Like most parents with school-aged kids, I think my kids’ public schools do a fine job.
There’s a longstanding American belief along the lines of, “My local school is great, but most other public schools perform poorly.”
This pandemic has thrown a wrench in that paradoxical belief system. For the first time, I’ve been hearing from tons of middle-class and affluent parents pointing out how their kids were getting shortchanged by their schools. I tend to agree with them, or at least sympathize with their concerns.
Most students needing special education services have not been getting what they need through virtual schooling. In some schools that reopened, and where the vast majority of students returned in person, the few who stayed with online learning were treated as afterthoughts. It’s hard to watch students in neighboring districts attend in-person classes while your own kids are isolated at home for months on end.
Even though I understand and appreciate the reasons that virtual schooling has been necessary in many circumstances, I’ve also felt the pangs of education envy for the first time.
I wish my children were in a school that had all the resources and space needed to safely educate them, so they would not miss out on the experiences some of their peers are still having. And we’re among the lucky ones: Our teachers have gone above and beyond for their students.
The quality of education that kids are getting during this pandemic depends on many elements outside parents’ control: How well does your community adhere to CDC guidelines? How tech-savvy are your kids’ teachers? How fast and reliable is your internet service? How agile and responsive is the administration?
All of a sudden, inequality has landed on the doorsteps of those unaccustomed to it.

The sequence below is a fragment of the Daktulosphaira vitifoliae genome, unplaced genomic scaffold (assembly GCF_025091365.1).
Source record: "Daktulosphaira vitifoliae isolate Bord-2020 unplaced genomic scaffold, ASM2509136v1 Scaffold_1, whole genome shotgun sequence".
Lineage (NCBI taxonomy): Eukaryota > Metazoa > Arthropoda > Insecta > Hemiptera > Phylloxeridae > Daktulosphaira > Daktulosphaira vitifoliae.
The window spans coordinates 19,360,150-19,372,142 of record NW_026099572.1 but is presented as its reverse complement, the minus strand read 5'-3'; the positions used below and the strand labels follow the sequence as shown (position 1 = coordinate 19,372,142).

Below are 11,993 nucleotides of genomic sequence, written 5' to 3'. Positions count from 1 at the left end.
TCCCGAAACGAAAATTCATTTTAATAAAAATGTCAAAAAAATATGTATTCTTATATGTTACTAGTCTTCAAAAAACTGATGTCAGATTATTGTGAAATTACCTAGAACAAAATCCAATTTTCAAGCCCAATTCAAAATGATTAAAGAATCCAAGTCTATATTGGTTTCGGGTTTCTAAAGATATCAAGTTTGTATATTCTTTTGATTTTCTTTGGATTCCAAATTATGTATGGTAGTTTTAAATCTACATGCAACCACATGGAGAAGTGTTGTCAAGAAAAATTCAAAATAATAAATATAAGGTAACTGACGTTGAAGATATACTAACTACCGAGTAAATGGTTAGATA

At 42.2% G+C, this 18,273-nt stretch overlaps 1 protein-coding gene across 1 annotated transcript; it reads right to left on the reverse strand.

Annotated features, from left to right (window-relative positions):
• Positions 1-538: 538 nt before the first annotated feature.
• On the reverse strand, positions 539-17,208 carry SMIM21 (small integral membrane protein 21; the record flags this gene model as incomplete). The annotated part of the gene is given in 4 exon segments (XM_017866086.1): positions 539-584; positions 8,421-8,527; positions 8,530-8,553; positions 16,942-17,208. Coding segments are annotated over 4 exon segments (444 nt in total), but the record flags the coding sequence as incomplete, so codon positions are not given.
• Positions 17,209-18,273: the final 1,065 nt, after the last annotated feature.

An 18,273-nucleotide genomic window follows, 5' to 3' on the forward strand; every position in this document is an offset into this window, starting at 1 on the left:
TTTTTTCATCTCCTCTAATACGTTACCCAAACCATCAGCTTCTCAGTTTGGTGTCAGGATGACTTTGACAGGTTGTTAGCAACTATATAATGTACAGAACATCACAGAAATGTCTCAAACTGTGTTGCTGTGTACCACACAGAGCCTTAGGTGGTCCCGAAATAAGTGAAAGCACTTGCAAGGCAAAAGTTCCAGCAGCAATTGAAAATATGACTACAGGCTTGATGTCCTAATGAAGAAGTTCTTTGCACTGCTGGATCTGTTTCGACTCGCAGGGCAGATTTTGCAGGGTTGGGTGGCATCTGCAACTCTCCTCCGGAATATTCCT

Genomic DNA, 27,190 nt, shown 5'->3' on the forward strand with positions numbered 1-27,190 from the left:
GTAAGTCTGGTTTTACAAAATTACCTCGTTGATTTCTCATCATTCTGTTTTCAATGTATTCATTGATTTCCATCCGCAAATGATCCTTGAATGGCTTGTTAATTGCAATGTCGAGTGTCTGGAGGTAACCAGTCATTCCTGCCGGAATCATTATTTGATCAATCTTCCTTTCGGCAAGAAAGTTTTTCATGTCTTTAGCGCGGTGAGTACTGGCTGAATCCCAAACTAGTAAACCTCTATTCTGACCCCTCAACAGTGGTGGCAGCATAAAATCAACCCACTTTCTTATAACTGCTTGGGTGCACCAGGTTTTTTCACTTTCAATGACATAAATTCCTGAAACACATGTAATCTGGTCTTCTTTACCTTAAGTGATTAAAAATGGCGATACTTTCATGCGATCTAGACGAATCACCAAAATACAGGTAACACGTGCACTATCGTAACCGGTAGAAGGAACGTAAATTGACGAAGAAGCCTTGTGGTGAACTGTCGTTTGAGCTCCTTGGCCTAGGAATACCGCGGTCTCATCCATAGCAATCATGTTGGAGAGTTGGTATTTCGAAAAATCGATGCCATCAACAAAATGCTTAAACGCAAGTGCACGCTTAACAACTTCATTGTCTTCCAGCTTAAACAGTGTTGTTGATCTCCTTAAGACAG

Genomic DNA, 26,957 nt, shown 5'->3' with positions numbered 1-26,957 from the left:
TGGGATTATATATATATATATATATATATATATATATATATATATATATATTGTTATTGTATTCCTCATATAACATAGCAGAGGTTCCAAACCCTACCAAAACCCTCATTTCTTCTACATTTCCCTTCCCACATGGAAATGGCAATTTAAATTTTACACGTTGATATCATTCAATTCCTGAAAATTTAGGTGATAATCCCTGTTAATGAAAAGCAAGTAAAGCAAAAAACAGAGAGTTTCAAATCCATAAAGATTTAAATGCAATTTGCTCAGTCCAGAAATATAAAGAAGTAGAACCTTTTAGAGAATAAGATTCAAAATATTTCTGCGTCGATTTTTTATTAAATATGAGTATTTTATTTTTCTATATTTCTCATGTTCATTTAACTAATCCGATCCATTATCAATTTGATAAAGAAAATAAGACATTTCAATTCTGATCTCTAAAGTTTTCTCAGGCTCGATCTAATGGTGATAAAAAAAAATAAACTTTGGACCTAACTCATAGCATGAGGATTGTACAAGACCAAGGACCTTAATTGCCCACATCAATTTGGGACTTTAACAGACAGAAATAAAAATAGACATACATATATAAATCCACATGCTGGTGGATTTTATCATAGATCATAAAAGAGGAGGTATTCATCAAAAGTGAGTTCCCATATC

“Inequality” is another way of saying “unfairness.” Our society has long tolerated unfairness in schooling when it’s based on how much money people have: Kids from middle-class and wealthy families get better educations than kids from poor families. It’s been that way for so long that it’s hard for some people to imagine it could be any other way.
But in this pandemic, people of similar socioeconomic classes saw their children affected in unequal ways. And when we perceive that someone in the same boat as us is getting something better, for no apparent reason, it provokes a strong reaction.
In the Rockwood School District in suburban St. Louis, a group of parents became so incensed over virtual schooling that they threatened to sue the district, and insulted the teachers and administrators online. Last fall, more than 200 people protested outside the home of St. Louis County Executive Sam Page, demanding that he allow high school sports teams to compete.
It was strange to watch adults agitate for youth athletics while those same youth were still shut out of classrooms. But the outrage was about more than just sports; it was about what people feel entitled to.
Parents who felt their schools were denying their children opportunities argued that the detriments of virtual school far outweighed the risk of teachers and staff catching a deadly virus.
That’s still debatable.
What’s more clear is that the students who have lost the most educational ground are the most marginalized -- those from lower-income families, those with disabilities and those living in the most underserved areas. All the inequities that we know are baked into our education system, which affect students’ entire life outcomes, have been amplified and exacerbated by the pandemic.
The thing is, it’s hard to get other parents to care much about the plight of students who have less than their own. I wonder if we will remember this sting of unfairness, the desperation of wanting more for your kids, once the pandemic is over.
Maybe it’s wishful thinking, but what if this close encounter with inequity challenges our indifference to unfairness elsewhere?